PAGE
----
The current combined Test team from South Africa, England, New Zealand and Australia, based on ICC rankings.
The methodology for the XI is simple. The top six batters (including one wicketkeeper) based on ICC rankings, the top four bowlers and the top all-rounder. Some juggling is required to make sure we get a spinner in, but aside from that rules were followed.
The team is made up of a whopping six Australians, two Kiwis, two Englishmen and a single South African. One very noticeable name is missing from the bowling ranks. Would this be your XI as well?
David Warner – Australia
ICC batting ranking: 8th (724 points)
86 Tests, 7311 runs at 48.09, 24 centuries
One of the most feared opening batters in the world, Warner’s average of 48.09 combined with a strike-rate in the 70s has made him one of the prize wickets of the last decade. In home conditions he is particularly formidable with 18 of his 24 centuries coming on Australian shores including his high score of 335 not out.
Kane Williamson – New Zealand
ICC batting ranking: 2nd (901 points)
85 Tests, 7230 runs at 53.95, 24 centuries
Williamson has never opened in his Test career. However, the demands of this hypothetical XI at times require hypothetical solutions. A remarkable average of 57.2 from the 75 Test matches he’s played batting at No.3 means he’ll be more than capable at the top of the order. Since 2013, Williamson’s average over a calendar year has only dipped below 50 once. A player of remarkable consistency.
Marnus Labuschagne – Australia
ICC batting ranking: 4th (878 points)
18 Tests, 1885 runs at 60.80, 5 centuries
A relative newbie in terms of experience for this XI, but he bats at first drop all the same. Labuschagne’s rise on the Test match scene has seen him go from relative unknown just two years ago to now being considered one of the best Test match batters in the world. No centuries in his first nine Test matches has been followed by five in his following nine. A real star of the modern game.
Joe Root – England
ICC batting ranking: 1st (903 points)
109 Tests, 9278 runs at 50.15, 23 centuries
Death, taxes and Joe Root batting at No.4. A phenomenal 2021 has seen Joe Root ascend to No.1 in the ICC Test batting rankings. If there had been any criticism of Root previously, it was that he failed to turn pretty fifties into match-winning centuries. However, six 100s in 2021 alone has seen to the end of that conversation and elevated Root’s reputation to higher than ever before.
Steve Smith – Australia
ICC batting ranking: 3rd (891 points)
77 Tests, 7540 runs at 61.80, 27 centuries
An outrageous talent who has rewritten the textbook when it comes to Test match batting. Since that fateful series against England in 2013/14 where Smith changed his technique mid-innings, he has averaged 70 in Test cricket. A modern day Bradman.
Ben Stokes – England
ICC all-rounder ranking: 2nd (348 points)
71 Tests, 4631 runs at 37.04 average, 10 centuries; 163 wickets at 31.38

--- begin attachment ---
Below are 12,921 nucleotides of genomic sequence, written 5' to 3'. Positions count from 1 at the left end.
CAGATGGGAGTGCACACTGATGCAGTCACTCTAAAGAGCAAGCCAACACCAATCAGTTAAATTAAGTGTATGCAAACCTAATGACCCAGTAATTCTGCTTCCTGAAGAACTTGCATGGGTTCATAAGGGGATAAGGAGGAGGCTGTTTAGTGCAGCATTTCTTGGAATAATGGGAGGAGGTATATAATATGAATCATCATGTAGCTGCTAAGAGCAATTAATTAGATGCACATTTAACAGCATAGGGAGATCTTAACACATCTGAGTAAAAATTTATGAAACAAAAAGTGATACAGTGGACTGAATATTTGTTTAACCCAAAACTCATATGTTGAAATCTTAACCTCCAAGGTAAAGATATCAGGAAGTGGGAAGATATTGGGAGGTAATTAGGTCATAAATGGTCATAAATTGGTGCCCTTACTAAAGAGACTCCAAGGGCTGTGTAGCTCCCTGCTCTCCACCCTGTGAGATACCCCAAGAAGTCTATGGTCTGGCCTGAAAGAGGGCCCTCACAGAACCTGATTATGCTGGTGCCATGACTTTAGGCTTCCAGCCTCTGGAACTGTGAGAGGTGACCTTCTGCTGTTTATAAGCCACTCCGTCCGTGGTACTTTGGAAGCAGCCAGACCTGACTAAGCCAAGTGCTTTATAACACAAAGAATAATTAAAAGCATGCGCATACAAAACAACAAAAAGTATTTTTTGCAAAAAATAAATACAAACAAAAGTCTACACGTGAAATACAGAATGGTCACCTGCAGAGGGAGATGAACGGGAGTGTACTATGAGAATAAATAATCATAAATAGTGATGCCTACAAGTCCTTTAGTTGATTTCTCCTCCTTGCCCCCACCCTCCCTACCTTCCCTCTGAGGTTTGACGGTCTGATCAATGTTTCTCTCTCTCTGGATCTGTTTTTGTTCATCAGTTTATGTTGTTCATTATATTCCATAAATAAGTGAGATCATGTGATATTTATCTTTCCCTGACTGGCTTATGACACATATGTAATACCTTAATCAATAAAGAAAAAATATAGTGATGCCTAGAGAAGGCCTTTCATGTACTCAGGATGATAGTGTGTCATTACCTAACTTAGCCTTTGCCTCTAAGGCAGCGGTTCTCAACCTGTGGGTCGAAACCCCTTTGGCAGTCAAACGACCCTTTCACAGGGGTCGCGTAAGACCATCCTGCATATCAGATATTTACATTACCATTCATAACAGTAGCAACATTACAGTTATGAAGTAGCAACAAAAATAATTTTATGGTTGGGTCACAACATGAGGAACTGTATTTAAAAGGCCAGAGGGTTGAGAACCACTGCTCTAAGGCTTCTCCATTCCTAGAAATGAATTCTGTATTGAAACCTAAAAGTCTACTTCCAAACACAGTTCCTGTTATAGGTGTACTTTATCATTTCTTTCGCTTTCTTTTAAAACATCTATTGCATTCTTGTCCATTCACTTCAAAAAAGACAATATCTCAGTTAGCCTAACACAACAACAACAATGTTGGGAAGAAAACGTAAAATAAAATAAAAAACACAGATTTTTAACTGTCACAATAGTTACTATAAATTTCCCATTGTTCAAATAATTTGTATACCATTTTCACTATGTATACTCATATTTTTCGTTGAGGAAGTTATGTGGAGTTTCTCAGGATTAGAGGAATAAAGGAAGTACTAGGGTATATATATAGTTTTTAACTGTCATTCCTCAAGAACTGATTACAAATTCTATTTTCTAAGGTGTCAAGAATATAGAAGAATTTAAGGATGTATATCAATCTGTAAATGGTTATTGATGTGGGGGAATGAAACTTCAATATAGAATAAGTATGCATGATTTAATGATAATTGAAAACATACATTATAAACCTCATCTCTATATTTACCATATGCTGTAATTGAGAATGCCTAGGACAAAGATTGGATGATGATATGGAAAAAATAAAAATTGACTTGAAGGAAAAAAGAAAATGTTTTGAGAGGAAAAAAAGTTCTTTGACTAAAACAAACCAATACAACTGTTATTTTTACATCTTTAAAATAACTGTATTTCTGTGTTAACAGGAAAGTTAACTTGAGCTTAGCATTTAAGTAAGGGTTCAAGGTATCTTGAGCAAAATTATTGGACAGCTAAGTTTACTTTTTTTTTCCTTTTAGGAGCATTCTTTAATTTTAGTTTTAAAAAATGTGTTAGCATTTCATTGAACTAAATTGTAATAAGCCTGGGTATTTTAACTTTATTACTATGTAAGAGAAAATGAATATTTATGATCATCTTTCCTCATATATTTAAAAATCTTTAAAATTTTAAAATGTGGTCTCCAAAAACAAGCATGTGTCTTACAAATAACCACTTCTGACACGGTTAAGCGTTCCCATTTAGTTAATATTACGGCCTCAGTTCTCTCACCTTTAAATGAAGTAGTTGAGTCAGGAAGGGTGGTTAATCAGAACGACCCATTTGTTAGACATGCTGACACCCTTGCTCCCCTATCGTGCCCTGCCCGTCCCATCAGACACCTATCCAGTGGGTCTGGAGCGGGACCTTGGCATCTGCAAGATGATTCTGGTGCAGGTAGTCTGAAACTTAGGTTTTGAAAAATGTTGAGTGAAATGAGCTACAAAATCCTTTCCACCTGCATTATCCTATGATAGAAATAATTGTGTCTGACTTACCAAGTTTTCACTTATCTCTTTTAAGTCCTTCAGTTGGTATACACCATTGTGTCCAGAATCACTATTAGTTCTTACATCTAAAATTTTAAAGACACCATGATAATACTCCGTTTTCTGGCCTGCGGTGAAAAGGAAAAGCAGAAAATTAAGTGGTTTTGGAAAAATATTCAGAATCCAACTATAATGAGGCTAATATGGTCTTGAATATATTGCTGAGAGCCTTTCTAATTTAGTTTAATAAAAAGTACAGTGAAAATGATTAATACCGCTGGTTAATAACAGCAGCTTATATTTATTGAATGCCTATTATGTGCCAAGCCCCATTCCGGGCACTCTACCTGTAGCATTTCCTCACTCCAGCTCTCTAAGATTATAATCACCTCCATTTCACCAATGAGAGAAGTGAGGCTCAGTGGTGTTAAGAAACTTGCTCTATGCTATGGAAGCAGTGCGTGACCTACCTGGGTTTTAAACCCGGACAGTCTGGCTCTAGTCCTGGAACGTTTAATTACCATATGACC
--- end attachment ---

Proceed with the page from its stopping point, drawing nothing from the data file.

Our all-rounder for this side is none other than Benjamin Stokes. A superstar of the modern game, Stokes’ ability to win games single-handedly may not be needed as much with such talent around him, but in recent years he has turned himself into a reliable force with bat and ball as opposed to the sporadic brilliance that came beforehand. An automatic pick for any team.
Quinton de Kock – South Africa (WK)
ICC batting ranking: 9th (717 points)
53 Tests, 3245 runs at 39.09, 6 centuries, 225 dismissals
Our modern day Gilchrist at seven. An average of 40 and a strike rate of 70 may be ten light on Gilchrist in both regards, but there is still not another player like QdK in the modern game. Still only 28, de Kock has many more years in the game ahead of him and many more inclusions in combined Test teams.
Pat Cummins – Australia
ICC bowling ranking: 1st (908 points)
34 Tests, 164 wickets at 21.59, BBI 6-23
Good things come to those who wait and wait we had to do for Pat Cummins’ Test career. Having made a sensational debut as an 18 year old in 2011, claiming seven wickets in a man-of-the-match performance, it would be another six years before Cummins would make another international appearance. However, he picked up where he left off, claiming the wicket of Virat Kohli in his first Test back as a 24 year-old before making his way to being the highest ranked bowler in the world.
Tim Southee – New Zealand
ICC bowling ranking: 3rd (824 points)
79 Tests, 314 wickets at 28.22, BBI 7-64
The Kiwi seamer has been one of the leading pace bowlers in the game for over a decade now and played a major role in New Zealand’s journey to winning the inaugural World Test Championship. Since the beginning of 2018, he has averaged below 22 with the ball and taken six of his 12 five-wicket hauls.
Josh Hazlewood – Australia
ICC bowling ranking: 4th (816 points)
55 Tests, 212 wickets at 25.65, BBI 6-67
The human metronome and original Ollie Robinson, Josh Hazlewood has developed a reputation as one of the most consistent performers at international level. Standing at 6’5” tall, Hazlewood regularly challenges batters with his bounce along with his unrelenting line and length.
Nathan Lyon – Australia
ICC batting ranking: 20th (668 points)
100 Tests, 399 wickets at 32.12, BBI 8-50
Despite being ranked 20th in the world, Lyon is the highest ranked spinner currently playing for a SENA nation. A long and illustrious career has seen Lyon become regarded as one of the finest finger spinners in the game, particularly given he has played half his games in Australia where twirlers have often struggled.
SENA Combined XI
Quinton de Kock – WK